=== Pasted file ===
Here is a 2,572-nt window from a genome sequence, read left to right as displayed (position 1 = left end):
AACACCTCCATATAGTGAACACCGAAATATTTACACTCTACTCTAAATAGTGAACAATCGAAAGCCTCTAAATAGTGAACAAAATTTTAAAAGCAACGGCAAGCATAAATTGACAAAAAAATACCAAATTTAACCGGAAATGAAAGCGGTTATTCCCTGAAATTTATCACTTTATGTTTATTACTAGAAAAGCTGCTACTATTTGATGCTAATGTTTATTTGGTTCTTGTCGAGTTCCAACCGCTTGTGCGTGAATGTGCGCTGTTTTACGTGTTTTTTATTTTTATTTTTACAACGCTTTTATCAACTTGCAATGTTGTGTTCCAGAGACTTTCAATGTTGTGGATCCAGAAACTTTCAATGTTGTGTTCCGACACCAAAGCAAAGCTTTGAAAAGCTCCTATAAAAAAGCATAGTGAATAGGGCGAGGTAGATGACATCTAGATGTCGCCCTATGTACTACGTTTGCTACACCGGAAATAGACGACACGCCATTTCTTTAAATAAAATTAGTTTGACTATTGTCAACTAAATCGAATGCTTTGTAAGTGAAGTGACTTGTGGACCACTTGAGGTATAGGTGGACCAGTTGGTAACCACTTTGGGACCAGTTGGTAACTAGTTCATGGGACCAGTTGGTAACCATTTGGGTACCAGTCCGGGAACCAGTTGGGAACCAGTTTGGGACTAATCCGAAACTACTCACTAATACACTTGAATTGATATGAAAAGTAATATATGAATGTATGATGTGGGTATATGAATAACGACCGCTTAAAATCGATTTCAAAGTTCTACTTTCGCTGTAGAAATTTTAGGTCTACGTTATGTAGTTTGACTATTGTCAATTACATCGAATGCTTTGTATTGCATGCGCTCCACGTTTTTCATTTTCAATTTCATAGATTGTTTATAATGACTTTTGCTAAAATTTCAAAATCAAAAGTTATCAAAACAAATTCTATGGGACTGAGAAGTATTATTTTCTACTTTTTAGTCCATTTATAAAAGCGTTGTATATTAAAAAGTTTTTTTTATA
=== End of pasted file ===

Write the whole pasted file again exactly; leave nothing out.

Here is a 2,572-nt window from a genome sequence, read left to right as displayed (position 1 = left end):
AACACCTCCATATAGTGAACACCGAAATATTTACACTCTACTCTAAATAGTGAACAATCGAAAGCCTCTAAATAGTGAACAAAATTTTAAAAGCAACGGCAAGCATAAATTGACAAAAAAATACCAAATTTAACCGGAAATGAAAGCGGTTATTCCCTGAAATTTATCACTTTATGTTTATTACTAGAAAAGCTGCTACTATTTGATGCTAATGTTTATTTGGTTCTTGTCGAGTTCCAACCGCTTGTGCGTGAATGTGCGCTGTTTTACGTGTTTTTTATTTTTATTTTTACAACGCTTTTATCAACTTGCAATGTTGTGTTCCAGAGACTTTCAATGTTGTGGATCCAGAAACTTTCAATGTTGTGTTCCGACACCAAAGCAAAGCTTTGAAAAGCTCCTATAAAAAAGCATAGTGAATAGGGCGAGGTAGATGACATCTAGATGTCGCCCTATGTACTACGTTTGCTACACCGGAAATAGACGACACGCCATTTCTTTAAATAAAATTAGTTTGACTATTGTCAACTAAATCGAATGCTTTGTAAGTGAAGTGACTTGTGGACCACTTGAGGTATAGGTGGACCAGTTGGTAACCACTTTGGGACCAGTTGGTAACTAGTTCATGGGACCAGTTGGTAACCATTTGGGTACCAGTCCGGGAACCAGTTGGGAACCAGTTTGGGACTAATCCGAAACTACTCACTAATACACTTGAATTGATATGAAAAGTAATATATGAATGTATGATGTGGGTATATGAATAACGACCGCTTAAAATCGATTTCAAAGTTCTACTTTCGCTGTAGAAATTTTAGGTCTACGTTATGTAGTTTGACTATTGTCAATTACATCGAATGCTTTGTATTGCATGCGCTCCACGTTTTTCATTTTCAATTTCATAGATTGTTTATAATGACTTTTGCTAAAATTTCAAAATCAAAAGTTATCAAAACAAATTCTATGGGACTGAGAAGTATTATTTTCTACTTTTTAGTCCATTTATAAAAGCGTTGTATATTAAAAAGTTTTTTTTATA